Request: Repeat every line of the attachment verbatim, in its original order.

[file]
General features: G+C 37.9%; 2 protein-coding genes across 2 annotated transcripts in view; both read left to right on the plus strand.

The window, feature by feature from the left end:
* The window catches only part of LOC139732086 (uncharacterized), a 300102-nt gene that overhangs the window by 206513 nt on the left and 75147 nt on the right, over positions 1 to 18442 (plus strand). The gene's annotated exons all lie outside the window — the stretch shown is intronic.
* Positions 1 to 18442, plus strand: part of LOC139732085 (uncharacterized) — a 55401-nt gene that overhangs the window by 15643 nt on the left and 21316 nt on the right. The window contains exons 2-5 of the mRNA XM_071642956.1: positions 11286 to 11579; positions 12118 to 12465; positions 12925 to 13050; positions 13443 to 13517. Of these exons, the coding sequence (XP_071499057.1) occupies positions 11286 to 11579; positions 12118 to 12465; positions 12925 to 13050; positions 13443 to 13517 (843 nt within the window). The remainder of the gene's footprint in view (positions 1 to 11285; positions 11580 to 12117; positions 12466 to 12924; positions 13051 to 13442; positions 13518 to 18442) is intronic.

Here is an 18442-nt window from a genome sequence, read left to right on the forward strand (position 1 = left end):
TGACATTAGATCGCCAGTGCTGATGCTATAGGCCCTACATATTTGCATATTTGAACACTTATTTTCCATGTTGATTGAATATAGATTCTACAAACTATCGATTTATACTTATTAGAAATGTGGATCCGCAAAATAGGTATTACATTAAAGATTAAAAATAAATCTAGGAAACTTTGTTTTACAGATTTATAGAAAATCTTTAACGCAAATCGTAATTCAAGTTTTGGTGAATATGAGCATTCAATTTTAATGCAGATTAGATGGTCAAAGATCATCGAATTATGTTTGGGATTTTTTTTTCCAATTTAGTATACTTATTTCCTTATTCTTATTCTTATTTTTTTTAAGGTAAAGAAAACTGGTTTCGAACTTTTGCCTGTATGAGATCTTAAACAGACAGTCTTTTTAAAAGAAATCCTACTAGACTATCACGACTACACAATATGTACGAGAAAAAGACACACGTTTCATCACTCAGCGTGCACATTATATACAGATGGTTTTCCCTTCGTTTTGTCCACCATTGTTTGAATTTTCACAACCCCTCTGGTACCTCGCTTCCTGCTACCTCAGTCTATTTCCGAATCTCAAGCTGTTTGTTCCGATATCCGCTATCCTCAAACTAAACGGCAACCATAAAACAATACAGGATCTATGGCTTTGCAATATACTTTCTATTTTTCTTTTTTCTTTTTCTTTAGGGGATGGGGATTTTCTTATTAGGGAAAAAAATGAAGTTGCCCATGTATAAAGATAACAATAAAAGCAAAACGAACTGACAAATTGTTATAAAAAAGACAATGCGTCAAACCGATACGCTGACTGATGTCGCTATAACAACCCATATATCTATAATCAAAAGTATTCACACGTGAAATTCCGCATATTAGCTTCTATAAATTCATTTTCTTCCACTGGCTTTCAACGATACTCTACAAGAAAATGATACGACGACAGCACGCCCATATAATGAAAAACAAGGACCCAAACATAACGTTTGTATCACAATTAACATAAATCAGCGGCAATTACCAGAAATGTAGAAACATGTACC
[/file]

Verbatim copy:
General features: G+C 37.9%; 2 protein-coding genes across 2 annotated transcripts in view; both read left to right on the plus strand.

The window, feature by feature from the left end:
* The window catches only part of LOC139732086 (uncharacterized), a 300102-nt gene that overhangs the window by 206513 nt on the left and 75147 nt on the right, over positions 1 to 18442 (plus strand). The gene's annotated exons all lie outside the window — the stretch shown is intronic.
* Positions 1 to 18442, plus strand: part of LOC139732085 (uncharacterized) — a 55401-nt gene that overhangs the window by 15643 nt on the left and 21316 nt on the right. The window contains exons 2-5 of the mRNA XM_071642956.1: positions 11286 to 11579; positions 12118 to 12465; positions 12925 to 13050; positions 13443 to 13517. Of these exons, the coding sequence (XP_071499057.1) occupies positions 11286 to 11579; positions 12118 to 12465; positions 12925 to 13050; positions 13443 to 13517 (843 nt within the window). The remainder of the gene's footprint in view (positions 1 to 11285; positions 11580 to 12117; positions 12466 to 12924; positions 13051 to 13442; positions 13518 to 18442) is intronic.

Here is an 18442-nt window from a genome sequence, read left to right on the forward strand (position 1 = left end):
TGACATTAGATCGCCAGTGCTGATGCTATAGGCCCTACATATTTGCATATTTGAACACTTATTTTCCATGTTGATTGAATATAGATTCTACAAACTATCGATTTATACTTATTAGAAATGTGGATCCGCAAAATAGGTATTACATTAAAGATTAAAAATAAATCTAGGAAACTTTGTTTTACAGATTTATAGAAAATCTTTAACGCAAATCGTAATTCAAGTTTTGGTGAATATGAGCATTCAATTTTAATGCAGATTAGATGGTCAAAGATCATCGAATTATGTTTGGGATTTTTTTTTCCAATTTAGTATACTTATTTCCTTATTCTTATTCTTATTTTTTTTAAGGTAAAGAAAACTGGTTTCGAACTTTTGCCTGTATGAGATCTTAAACAGACAGTCTTTTTAAAAGAAATCCTACTAGACTATCACGACTACACAATATGTACGAGAAAAAGACACACGTTTCATCACTCAGCGTGCACATTATATACAGATGGTTTTCCCTTCGTTTTGTCCACCATTGTTTGAATTTTCACAACCCCTCTGGTACCTCGCTTCCTGCTACCTCAGTCTATTTCCGAATCTCAAGCTGTTTGTTCCGATATCCGCTATCCTCAAACTAAACGGCAACCATAAAACAATACAGGATCTATGGCTTTGCAATATACTTTCTATTTTTCTTTTTTCTTTTTCTTTAGGGGATGGGGATTTTCTTATTAGGGAAAAAAATGAAGTTGCCCATGTATAAAGATAACAATAAAAGCAAAACGAACTGACAAATTGTTATAAAAAAGACAATGCGTCAAACCGATACGCTGACTGATGTCGCTATAACAACCCATATATCTATAATCAAAAGTATTCACACGTGAAATTCCGCATATTAGCTTCTATAAATTCATTTTCTTCCACTGGCTTTCAACGATACTCTACAAGAAAATGATACGACGACAGCACGCCCATATAATGAAAAACAAGGACCCAAACATAACGTTTGTATCACAATTAACATAAATCAGCGGCAATTACCAGAAATGTAGAAACATGTACC